I’ve been ranting that I’m tired of conversation, and I thought this was because of the inherent limits of our modern languages. But I’m beginning to think it’s not so much the limits of language as that, having rejected every notion of civilization culture, I no longer have anything to talk about with most people.

When I’m out in public I often listen to conversations, and what I hear is nothing but vapid time-wasting, echo-chamber reassurances, regurgitated propaganda, sob stories, unactionable rhetoric, appalling misinformation, self-aggrandizement, gossip, manipulation and denigration of others. I hear no new ideas or insights, no cogent discussion of how we can prepare for, and increase our resilience in the face of, the impending sixth great extinction and the economic, energy and ecological collapses that will push that extinction into overdrive and bring down the most expansive and least sustainable civilization in our species’ short history. And what else is worth talking about?

Yet, all around me, people who have not had the luxury of time and resources, as I have, to learn how the world really works, and what is really going on, and to imagine what we might do about it, and how we might live better, carry on as if nothing much is wrong and as if everything in our unsustainable and doomed culture somehow makes sense, and will somehow continue, and get better.

For much of my life I felt as if I were the one living in another, twilight world, shut off from everybody else, unable to make sense of, connect with and be part of the seemingly exciting world they lived in. But now I feel it is all these people, lost in illusion, who are in the twilight world, the one that makes no sense and has no substance. Part of me wants to rescue them, but part of me knows that they are not ready or able to listen, that their worldview is so utterly different from mine that it is as if we spoke unfathomably different languages.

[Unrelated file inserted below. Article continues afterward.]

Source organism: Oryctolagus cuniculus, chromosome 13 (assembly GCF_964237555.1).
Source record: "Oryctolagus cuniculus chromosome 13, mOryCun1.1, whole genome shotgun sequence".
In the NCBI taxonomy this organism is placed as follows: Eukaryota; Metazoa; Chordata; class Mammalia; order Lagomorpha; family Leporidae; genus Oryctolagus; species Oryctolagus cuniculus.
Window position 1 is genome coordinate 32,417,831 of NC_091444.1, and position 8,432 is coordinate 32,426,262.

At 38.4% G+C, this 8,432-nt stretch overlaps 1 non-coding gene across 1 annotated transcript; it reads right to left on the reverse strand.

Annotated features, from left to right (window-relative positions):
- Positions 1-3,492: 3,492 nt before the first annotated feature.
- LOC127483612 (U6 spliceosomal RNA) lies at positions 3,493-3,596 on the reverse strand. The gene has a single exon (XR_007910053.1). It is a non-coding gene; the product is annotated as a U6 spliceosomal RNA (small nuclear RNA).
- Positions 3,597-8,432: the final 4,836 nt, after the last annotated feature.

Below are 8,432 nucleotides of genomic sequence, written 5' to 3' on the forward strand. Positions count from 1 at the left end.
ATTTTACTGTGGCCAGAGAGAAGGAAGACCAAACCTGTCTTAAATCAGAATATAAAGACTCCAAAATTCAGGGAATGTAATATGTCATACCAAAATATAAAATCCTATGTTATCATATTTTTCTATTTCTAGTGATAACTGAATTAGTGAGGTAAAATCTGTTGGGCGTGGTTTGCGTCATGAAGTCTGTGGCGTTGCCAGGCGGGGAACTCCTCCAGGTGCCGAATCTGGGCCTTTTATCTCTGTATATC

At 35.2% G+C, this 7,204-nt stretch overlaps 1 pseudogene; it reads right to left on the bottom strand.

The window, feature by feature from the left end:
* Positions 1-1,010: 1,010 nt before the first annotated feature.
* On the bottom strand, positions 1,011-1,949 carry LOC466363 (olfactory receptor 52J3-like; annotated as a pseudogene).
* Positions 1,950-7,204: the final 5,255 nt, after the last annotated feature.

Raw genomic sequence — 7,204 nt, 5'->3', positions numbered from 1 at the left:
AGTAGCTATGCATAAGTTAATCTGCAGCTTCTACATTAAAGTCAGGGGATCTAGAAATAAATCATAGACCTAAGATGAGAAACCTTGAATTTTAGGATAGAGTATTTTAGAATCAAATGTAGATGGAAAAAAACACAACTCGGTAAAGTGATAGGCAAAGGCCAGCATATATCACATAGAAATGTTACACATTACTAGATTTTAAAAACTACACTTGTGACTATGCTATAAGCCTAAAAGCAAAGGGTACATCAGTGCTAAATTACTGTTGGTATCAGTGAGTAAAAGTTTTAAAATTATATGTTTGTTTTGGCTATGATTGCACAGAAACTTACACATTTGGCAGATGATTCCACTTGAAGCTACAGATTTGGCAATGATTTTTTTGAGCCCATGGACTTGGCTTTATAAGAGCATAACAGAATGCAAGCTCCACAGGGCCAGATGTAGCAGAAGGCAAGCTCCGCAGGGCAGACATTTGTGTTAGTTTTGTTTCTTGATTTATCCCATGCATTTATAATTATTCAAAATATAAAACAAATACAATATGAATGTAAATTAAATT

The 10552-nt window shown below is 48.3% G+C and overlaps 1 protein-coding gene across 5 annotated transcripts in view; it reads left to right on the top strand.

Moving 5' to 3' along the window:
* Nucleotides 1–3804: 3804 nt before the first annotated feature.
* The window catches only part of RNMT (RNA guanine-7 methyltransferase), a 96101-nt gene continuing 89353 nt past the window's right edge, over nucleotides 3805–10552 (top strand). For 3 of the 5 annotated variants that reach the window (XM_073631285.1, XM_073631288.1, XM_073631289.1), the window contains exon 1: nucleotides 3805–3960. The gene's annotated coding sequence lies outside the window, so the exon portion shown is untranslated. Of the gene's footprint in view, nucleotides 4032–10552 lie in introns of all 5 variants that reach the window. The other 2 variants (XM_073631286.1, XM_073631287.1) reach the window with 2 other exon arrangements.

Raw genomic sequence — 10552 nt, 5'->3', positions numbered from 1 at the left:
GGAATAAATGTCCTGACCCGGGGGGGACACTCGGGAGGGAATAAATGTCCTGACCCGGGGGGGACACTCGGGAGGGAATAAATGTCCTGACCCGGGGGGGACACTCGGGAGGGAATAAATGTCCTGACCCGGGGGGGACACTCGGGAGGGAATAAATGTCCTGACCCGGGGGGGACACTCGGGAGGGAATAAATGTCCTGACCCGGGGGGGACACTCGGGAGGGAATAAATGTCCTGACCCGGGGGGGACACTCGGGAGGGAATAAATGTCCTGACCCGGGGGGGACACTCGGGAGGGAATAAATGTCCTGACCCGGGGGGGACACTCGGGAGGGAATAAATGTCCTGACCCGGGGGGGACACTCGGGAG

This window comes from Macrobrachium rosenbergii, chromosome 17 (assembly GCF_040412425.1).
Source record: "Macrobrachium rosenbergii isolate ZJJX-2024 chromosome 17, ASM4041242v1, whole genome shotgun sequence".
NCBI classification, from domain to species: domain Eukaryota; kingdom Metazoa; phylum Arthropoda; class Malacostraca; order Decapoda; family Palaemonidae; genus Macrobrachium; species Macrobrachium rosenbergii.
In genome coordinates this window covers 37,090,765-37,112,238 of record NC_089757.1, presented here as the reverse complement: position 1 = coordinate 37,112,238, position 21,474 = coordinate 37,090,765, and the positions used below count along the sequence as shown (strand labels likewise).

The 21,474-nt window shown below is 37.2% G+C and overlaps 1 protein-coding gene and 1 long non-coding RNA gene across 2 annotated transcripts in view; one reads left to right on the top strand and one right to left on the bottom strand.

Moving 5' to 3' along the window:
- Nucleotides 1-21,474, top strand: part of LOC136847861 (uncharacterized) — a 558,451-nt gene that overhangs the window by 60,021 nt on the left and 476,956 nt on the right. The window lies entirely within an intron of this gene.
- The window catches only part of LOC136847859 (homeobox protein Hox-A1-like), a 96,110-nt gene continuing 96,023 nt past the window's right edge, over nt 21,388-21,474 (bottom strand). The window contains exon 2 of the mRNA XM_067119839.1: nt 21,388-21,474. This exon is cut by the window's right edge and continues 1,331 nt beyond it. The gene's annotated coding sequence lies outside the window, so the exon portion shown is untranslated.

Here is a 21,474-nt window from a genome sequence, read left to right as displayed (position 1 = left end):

There is a kind of comfort in learning so much, in being “too far ahead”, in knowing that I am more aware of the terrible truths of this world and of our time, than most people can or will ever be.

But it is a cold and lonely comfort, one suffused with grief and a sense of anomie, rootlessness, purposelessness, directionlessness. As I am reconnecting with all-life-on-Earth I am disconnecting from the culture I have known all my life, and all the people attached to it. It is a bleak and anti-social journey I am on, and knowing that it’s right, and inevitable, and will help me become nobody-but-myself again, is, at this frightening moment, small solace.

July 23, 2010

What Is Your True Song?

Filed under: Our Culture / Ourselves — Dave Pollard @ 14:56

Swainson's Thrush Roland JordahlThe bird pictured at right  (credit Roland Jordahl) is a Swainson’s Thrush, a regular summer visitor here on Bowen Island. Like most birds, it has both “songs” and “calls”. The songs tend to be more melodious and variable — each bird’s is slightly different. The calls are simpler, standard and more abrupt. Here is the song, followed by the call, of the Swainson’s Thrush.

I imagine that songs and calls convey entirely different types of messages. Songs, I think, are a bird’s way of expressing herself — what she feels and who she is. Calls, I would think, are urgent messages to the flock or potential flockmates, such as “come” or “danger”.

Some smarter birds, like the corvids and parrots, are excellent mimics. They have such a vast repertoire of others’ songs and calls (those of other birds, people, animals and even inanimate sounds) that we rarely hear their own song. Yet according to ornithologist Bernd Heinrich, ravens, when alone, will sing themselves to sleep. Only in private moments, perhaps, do they sing their own true song.

There is a theory espoused by some scientists that wild creatures spend the bulk of their lives in “Now Time”, a kind of recursive time-out-of-time that stretches out seemingly forever — what we feel sometimes when we say that “time has stopped”. In these moments out of time, the theory says, these creatures are utterly present, totally a part of the oneness of all-life-on-Earth.

In moments of stress, they quickly snap out of Now Time into Clock Time, when instincts of fight-or-flight kick in, adrenaline pumps, the mind and heart race to keep up with the sudden break-neck pace of time, and all their energies are focused on identifying and responding appropriately to the source of stress.

I imagine that birds’ calls are mostly alerts to shift out of Now Time into Clock Time. Then, once the cause of the stress is gone, the creature quickly re-enters Now Time, with soft clucks of comfort that signal “all clear”, when the creature is free to sing her song once again.